The beach is 75m long and crescent shaped with the widest part being 6m at the mid point. It consists of fine golden sand with pebbles at the waters’ edge. There are no facilities except for some shade offered by tamarisk trees mid-way along the beach. Access to the water is easy and the seabed slopes gently. As is common with most nudist beaches, there was no litter.
This beach was almost 100% nudist with 30 people naked and only two textiles sharing the beach. Almost all were male / female couples with just a few single people. The view from this beach was fantastic with beautiful Naousa at the opposite side of the bay and the breathtaking display of wild flowers at the edge of the golden wheat field that backed the beach. Another favourite of my contributor, despite its lack of facilities.
In early Sept 2006 Barefoot reporters found and relaxed on this beach. There were very few folk there, all nude, quite a few walking along, no doubt to other little 'coves'. Beach clean, and managed to get enough shelter from the prevailing winds.
Kolimbithres / Kolympithres
About 400 metres south of the landing-stage at Kolimbithris there is quite a large protected cove, swimming very good, nudity quite accepted, about 50% of the bathers were nude, others topless, you felt very much at ease if you removed all your clothes. Quite a protected place to go to, if Langeri is too exposed to the northern winds. (June 2001). But other reports suggest no nudism at all. And the Captain's most recent reports suggest it is now far too commercialised to permit nudism.
Krios and Martselo
According to a report from June 1998: From Parikia there is a beach boat advertising itself as going to Krios and Martsala beaches. If when the boat reaches the jetty you turn left, away from the visible beach, you come in 200 metres to a small beach which is majority nudist: this was popular, 2 or 3 metres of waterfront per party and therefore possibly very crowded in high season. This is Krios Beach. A small wall of stones warns you to bathe only off the latter half of the beach due to rocks. Martselo/Martsala is a small beach with sunbeds which belongs to a taverna, where the boat stops occasionally. In 1998 there was no chance of nude sunbathing in the coves to the left of the jetty - there are now apartments built behind these and the beaches were populated by Greek families.
There are several routes to the rocks near Krios.
1. From Parikia follow the road to Krios. Beyond Krios beach, continue on an easy path to Agios Fokas church for 200m, there are a few areas on the rocks where sunbathing and swimming nude is possible.
2. A short boat trip can be taken from the port at Parikia to Krios. Then follow the coast towards Agios Fokas church for 200m, there are a few areas on the rocks where sunbathing and swimming nude is possible.
3. Following the relatively easy coastal path 3km northeast, then west from Parikia is possible, but it will take an hour, and the boat is so much quicker.
There are only three or four possible locations for laying flat and gaining access to the water. First come first served. If coming by boat or walking, it is possible the dyed-in-the-wool nudist will find nowhere to sunbathe. The beach population at Krios was made up of many Greek families and there were only a few topless women. It seems offence may be caused if nudists were to bathe on Krios beach. There are facilities 100m away at Krios beach. Access to the water is tricky.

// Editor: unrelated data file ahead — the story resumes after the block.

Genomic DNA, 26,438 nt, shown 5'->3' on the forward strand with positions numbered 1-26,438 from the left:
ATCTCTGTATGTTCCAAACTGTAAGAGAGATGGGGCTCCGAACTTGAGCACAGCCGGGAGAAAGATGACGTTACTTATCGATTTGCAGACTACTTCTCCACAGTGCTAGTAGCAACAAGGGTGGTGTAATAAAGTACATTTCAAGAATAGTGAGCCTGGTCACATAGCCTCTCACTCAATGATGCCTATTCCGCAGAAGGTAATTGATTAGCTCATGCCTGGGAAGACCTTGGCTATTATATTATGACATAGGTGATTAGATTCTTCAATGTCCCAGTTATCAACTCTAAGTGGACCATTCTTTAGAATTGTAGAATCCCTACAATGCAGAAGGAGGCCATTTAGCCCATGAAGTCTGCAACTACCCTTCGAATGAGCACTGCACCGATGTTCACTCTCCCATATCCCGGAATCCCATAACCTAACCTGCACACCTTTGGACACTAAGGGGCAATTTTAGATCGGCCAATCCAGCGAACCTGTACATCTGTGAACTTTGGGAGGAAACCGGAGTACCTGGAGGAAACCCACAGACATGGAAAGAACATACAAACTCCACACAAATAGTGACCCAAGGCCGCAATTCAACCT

There was a fair amount of litter and there is no shade. We score this location 50%.
If you get off at the boat's second and final stop (Martsala) and walk left, you can find a nice sandy cove, gently shelving, pleasant swimming. Some shade from trees. Watch out for the swell from the ferries going to Parikia - my reporters' towels got wet (but quickly dried out in the 40 degree temperature) from it. Only a few people (mainly naturist) there when they visited one morning.
September 2009 - we visited Martsello/Martsala beach in the hope of a naked swim and sunbathe. We were disappointed when we walked the length of the beach and up past all the small coves with no evidence whatsoever of any naturism. Completely textile all the way along, even in the small coves.
In June 2012, we took the ferry to Martsala and walked to this sandy cove, just before the ruins. Only a few folk, all naturist (except my wife, sorry!). Swimming OK too.
South of Parikia, the beach at Parasporos has, it seems, been designated as a nudist beach. It was dirty, with litter widespread, and the water rough when we visited (however, the Sunseekers' Guide says it is suitable for bodysurfing). There is a taverna. The beach was, however, practically deserted. We stripped off and went for a swim. Whilst we were in the sea an elderly Greek couple, complete with enormous swimming costumes, settled themselves down immediately behind our beach mats, with the consequence that they got an eyeful of us as we emerged from the water. Staying put would have been uncomfortable for us and we had no wish to cause offence to local people so we dressed and settled for a beer in the taverna. (Rating: 20%).
A report from June 1998 speaks of one visit during which there was a nudist couple and sufficient space to go nude likewise. On two other occasions, there was no nudism at all and not enough space to start a trend at a discreet distance from textiles.
According to a report from June 1998: This small beach is located between Pounda and Tsardhakia. Although there is a signpost on the main road, there are so many dead ends that it's easier to find the beach by walking from Pounda.